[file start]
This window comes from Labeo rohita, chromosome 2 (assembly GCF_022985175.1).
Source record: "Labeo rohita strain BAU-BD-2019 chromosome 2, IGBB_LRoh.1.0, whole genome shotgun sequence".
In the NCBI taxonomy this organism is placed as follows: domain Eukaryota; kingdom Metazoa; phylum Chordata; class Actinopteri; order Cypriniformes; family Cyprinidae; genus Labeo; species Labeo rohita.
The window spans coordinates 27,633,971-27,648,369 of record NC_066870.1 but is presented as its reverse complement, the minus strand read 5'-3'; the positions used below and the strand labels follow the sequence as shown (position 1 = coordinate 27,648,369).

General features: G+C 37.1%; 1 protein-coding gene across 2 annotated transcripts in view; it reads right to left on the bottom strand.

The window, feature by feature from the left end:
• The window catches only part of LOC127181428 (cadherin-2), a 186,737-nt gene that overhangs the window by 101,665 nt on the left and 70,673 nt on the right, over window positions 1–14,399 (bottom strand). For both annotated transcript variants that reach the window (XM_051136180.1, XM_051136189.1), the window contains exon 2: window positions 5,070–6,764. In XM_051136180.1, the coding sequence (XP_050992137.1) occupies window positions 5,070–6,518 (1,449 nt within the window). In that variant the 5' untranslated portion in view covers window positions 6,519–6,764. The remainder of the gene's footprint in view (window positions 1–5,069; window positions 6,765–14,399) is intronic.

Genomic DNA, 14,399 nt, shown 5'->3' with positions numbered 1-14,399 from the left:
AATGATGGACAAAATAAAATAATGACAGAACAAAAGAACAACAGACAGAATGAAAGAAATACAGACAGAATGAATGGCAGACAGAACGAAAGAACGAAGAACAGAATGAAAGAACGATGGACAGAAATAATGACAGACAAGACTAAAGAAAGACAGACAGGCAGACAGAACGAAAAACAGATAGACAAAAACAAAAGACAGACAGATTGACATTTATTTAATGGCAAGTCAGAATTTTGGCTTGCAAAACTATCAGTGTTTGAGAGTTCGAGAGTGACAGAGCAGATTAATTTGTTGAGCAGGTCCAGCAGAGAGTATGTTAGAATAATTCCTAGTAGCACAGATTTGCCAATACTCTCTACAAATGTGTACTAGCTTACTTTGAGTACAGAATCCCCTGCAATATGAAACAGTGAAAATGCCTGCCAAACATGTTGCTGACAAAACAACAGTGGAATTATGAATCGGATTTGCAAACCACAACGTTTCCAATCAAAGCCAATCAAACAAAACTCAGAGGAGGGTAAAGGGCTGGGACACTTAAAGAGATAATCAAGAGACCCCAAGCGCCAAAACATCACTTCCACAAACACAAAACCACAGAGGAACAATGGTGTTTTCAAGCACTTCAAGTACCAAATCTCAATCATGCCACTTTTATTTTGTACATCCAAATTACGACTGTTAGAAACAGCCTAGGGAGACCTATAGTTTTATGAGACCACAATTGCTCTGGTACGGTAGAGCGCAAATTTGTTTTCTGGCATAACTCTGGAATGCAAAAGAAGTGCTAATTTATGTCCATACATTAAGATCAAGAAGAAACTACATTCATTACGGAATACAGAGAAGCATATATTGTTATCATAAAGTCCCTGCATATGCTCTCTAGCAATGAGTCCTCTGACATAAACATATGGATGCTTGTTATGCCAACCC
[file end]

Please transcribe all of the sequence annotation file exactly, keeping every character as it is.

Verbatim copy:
This window comes from Labeo rohita, chromosome 2 (assembly GCF_022985175.1).
Source record: "Labeo rohita strain BAU-BD-2019 chromosome 2, IGBB_LRoh.1.0, whole genome shotgun sequence".
In the NCBI taxonomy this organism is placed as follows: domain Eukaryota; kingdom Metazoa; phylum Chordata; class Actinopteri; order Cypriniformes; family Cyprinidae; genus Labeo; species Labeo rohita.
The window spans coordinates 27,633,971-27,648,369 of record NC_066870.1 but is presented as its reverse complement, the minus strand read 5'-3'; the positions used below and the strand labels follow the sequence as shown (position 1 = coordinate 27,648,369).

General features: G+C 37.1%; 1 protein-coding gene across 2 annotated transcripts in view; it reads right to left on the bottom strand.

The window, feature by feature from the left end:
• The window catches only part of LOC127181428 (cadherin-2), a 186,737-nt gene that overhangs the window by 101,665 nt on the left and 70,673 nt on the right, over window positions 1–14,399 (bottom strand). For both annotated transcript variants that reach the window (XM_051136180.1, XM_051136189.1), the window contains exon 2: window positions 5,070–6,764. In XM_051136180.1, the coding sequence (XP_050992137.1) occupies window positions 5,070–6,518 (1,449 nt within the window). In that variant the 5' untranslated portion in view covers window positions 6,519–6,764. The remainder of the gene's footprint in view (window positions 1–5,069; window positions 6,765–14,399) is intronic.

Genomic DNA, 14,399 nt, shown 5'->3' with positions numbered 1-14,399 from the left:
AATGATGGACAAAATAAAATAATGACAGAACAAAAGAACAACAGACAGAATGAAAGAAATACAGACAGAATGAATGGCAGACAGAACGAAAGAACGAAGAACAGAATGAAAGAACGATGGACAGAAATAATGACAGACAAGACTAAAGAAAGACAGACAGGCAGACAGAACGAAAAACAGATAGACAAAAACAAAAGACAGACAGATTGACATTTATTTAATGGCAAGTCAGAATTTTGGCTTGCAAAACTATCAGTGTTTGAGAGTTCGAGAGTGACAGAGCAGATTAATTTGTTGAGCAGGTCCAGCAGAGAGTATGTTAGAATAATTCCTAGTAGCACAGATTTGCCAATACTCTCTACAAATGTGTACTAGCTTACTTTGAGTACAGAATCCCCTGCAATATGAAACAGTGAAAATGCCTGCCAAACATGTTGCTGACAAAACAACAGTGGAATTATGAATCGGATTTGCAAACCACAACGTTTCCAATCAAAGCCAATCAAACAAAACTCAGAGGAGGGTAAAGGGCTGGGACACTTAAAGAGATAATCAAGAGACCCCAAGCGCCAAAACATCACTTCCACAAACACAAAACCACAGAGGAACAATGGTGTTTTCAAGCACTTCAAGTACCAAATCTCAATCATGCCACTTTTATTTTGTACATCCAAATTACGACTGTTAGAAACAGCCTAGGGAGACCTATAGTTTTATGAGACCACAATTGCTCTGGTACGGTAGAGCGCAAATTTGTTTTCTGGCATAACTCTGGAATGCAAAAGAAGTGCTAATTTATGTCCATACATTAAGATCAAGAAGAAACTACATTCATTACGGAATACAGAGAAGCATATATTGTTATCATAAAGTCCCTGCATATGCTCTCTAGCAATGAGTCCTCTGACATAAACATATGGATGCTTGTTATGCCAACCC